The Customers from Hell...
Revenge of the Managers... No, we're not talking about the titles of the latest horror movies to hit your cinemaplex. But they could be chapters in some of your professional biographies. During the course of our reporting, we asked you to tell us about your worst projects. Many of you said there weren't any, or politely declined to share your story. But a few brave souls mustered up the courage to relate their gripping tales of woe.
Ron Schreuders, an engineer with 13 years of experience, designs LC filters for a living. He used to work for a company that had a contract with an up and coming telephone firm looking to expand into the burgeoning cable market at the time. Ron was pegged for one of the project's key elements.
"This company wanted channels 13 through 66 knocked out," Schreuders recalls. Setting up this filter took three months, which his firm completed for free. "Afterwards, the customer noted it really needed channels 12 through 67 to be filtered out," he says, the frustration still in his voice as he remembered the sudden shift in specs that negated all of the hard work. "This customer was a phone company that had no clue. The firm was inefficient in relaying the information that the cable lineup had changed."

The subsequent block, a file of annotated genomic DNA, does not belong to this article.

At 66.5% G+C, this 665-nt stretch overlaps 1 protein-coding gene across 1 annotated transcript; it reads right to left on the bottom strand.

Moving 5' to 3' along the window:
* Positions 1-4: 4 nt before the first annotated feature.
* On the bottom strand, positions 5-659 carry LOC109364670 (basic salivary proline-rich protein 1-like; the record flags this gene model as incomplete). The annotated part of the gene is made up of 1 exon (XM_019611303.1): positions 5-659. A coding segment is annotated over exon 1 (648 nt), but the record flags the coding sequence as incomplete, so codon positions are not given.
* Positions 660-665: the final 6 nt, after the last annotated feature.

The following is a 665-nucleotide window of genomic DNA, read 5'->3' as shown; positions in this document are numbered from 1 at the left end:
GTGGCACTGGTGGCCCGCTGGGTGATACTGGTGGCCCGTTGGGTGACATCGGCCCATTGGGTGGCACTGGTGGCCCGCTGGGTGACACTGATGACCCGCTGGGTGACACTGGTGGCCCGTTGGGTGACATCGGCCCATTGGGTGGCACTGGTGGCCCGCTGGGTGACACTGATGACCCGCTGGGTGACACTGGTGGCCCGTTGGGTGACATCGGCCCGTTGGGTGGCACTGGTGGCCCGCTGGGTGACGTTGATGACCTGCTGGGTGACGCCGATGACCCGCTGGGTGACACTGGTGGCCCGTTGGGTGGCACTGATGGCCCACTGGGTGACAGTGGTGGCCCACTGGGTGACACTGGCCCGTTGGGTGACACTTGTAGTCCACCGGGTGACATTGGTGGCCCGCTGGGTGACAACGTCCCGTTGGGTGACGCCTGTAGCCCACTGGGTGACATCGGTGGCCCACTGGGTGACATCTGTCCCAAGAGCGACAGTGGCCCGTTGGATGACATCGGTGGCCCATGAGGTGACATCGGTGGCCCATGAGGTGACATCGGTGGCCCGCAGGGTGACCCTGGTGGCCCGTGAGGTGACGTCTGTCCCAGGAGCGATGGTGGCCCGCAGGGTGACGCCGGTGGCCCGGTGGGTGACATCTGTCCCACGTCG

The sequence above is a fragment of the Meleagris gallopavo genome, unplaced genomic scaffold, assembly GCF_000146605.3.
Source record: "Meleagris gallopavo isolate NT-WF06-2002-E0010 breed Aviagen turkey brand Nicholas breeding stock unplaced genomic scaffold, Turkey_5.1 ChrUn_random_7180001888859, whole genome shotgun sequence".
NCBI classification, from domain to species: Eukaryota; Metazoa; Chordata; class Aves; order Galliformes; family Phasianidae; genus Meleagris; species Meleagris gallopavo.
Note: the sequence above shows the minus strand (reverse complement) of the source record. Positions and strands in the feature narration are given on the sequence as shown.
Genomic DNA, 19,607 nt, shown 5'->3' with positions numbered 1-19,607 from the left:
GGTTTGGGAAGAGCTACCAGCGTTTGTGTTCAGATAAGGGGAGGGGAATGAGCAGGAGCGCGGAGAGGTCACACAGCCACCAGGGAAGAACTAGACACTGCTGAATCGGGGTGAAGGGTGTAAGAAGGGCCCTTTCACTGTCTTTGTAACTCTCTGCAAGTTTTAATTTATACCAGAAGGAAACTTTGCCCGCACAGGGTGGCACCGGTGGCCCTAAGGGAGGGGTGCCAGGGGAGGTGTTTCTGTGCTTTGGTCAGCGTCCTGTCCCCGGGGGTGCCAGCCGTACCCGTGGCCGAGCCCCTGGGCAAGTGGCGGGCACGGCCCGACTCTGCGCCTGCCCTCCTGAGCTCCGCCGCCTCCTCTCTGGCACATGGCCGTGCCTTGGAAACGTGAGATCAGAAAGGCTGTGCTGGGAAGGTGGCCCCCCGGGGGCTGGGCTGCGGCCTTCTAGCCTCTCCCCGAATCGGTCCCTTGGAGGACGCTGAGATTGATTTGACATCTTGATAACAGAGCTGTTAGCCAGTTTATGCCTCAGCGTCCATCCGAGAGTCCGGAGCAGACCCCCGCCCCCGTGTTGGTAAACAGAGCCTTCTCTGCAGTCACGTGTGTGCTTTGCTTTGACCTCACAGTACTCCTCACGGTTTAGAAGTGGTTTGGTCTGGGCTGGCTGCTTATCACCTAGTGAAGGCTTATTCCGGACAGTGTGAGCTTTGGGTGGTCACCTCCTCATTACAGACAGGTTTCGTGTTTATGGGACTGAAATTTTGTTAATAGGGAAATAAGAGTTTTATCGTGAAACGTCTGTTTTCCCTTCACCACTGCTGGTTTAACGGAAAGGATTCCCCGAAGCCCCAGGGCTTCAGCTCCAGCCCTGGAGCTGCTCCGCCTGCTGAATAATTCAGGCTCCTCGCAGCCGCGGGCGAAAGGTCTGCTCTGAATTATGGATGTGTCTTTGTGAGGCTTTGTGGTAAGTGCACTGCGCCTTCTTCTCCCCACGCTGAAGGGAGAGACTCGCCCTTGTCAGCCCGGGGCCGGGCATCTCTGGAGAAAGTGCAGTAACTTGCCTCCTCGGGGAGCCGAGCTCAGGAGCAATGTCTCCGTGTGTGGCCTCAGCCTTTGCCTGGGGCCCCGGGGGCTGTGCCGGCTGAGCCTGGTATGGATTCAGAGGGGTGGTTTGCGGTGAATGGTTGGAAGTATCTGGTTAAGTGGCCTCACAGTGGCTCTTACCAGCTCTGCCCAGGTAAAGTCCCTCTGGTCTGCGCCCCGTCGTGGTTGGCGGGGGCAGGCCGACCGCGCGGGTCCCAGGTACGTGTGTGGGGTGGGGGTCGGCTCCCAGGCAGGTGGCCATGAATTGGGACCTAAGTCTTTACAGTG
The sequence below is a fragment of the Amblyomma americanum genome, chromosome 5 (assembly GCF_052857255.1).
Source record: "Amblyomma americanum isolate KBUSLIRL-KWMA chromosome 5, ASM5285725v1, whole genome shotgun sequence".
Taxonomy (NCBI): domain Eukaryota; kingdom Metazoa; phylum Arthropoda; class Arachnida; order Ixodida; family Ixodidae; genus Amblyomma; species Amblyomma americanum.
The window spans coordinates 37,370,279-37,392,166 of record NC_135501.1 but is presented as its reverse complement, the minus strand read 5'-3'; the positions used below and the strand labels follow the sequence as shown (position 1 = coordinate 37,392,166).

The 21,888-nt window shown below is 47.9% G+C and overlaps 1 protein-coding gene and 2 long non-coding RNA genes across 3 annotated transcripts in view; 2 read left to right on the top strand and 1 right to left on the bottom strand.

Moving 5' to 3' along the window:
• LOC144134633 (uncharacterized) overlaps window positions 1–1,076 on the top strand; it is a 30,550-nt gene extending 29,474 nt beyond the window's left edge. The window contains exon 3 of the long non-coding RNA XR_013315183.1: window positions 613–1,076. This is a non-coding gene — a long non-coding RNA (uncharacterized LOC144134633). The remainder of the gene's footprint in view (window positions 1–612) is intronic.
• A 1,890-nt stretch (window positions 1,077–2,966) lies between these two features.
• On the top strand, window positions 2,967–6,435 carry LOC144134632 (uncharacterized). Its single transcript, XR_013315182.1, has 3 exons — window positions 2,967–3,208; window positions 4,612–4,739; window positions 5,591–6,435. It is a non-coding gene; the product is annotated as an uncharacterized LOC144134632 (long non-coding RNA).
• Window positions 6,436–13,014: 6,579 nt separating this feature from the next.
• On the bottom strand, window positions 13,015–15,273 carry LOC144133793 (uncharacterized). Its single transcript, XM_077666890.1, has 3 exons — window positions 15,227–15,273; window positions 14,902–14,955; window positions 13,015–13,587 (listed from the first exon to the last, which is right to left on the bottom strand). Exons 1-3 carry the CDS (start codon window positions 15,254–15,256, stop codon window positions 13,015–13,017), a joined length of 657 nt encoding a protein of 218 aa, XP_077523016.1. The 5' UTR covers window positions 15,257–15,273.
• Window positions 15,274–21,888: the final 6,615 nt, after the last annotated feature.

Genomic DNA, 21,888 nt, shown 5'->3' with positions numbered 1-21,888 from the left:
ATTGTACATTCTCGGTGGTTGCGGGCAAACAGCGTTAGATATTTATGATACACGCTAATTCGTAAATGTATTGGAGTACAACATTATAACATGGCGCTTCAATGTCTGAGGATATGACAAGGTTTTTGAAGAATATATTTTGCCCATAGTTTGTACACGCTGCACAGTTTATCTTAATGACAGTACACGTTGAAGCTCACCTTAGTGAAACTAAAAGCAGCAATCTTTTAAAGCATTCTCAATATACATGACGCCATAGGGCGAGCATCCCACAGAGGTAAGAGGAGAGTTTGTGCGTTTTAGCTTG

"I've had my share of death-march projects," notes a design engineer whose 21 years of experience involves developing vision guidance systems for welding robots. One time, he had to create a next-generation PC-based machine-vision system. Funding wasn't a problem, but the project quickly fell far behind schedule.
"There was a total unwillingness to accept the enormity of the project," he says. "Money was available, but there was no appreciation for the scope of the project. The people at the top trivialized what it would take to get the job done."
Rotten managers and customers seemed to be common themes in these anecdotes. One young engineer related his disappointment at having his first solo project cancelled. An older veteran now on the other side of the desk bemoaned how difficult it was for him to lay off good people. Getting along with coworkers can be tough, too, as one respondent used some colorful yet unprintable language to describe his neighbors.
Despite it all, you continue to press on, even though sequels to these chillers are inevitable.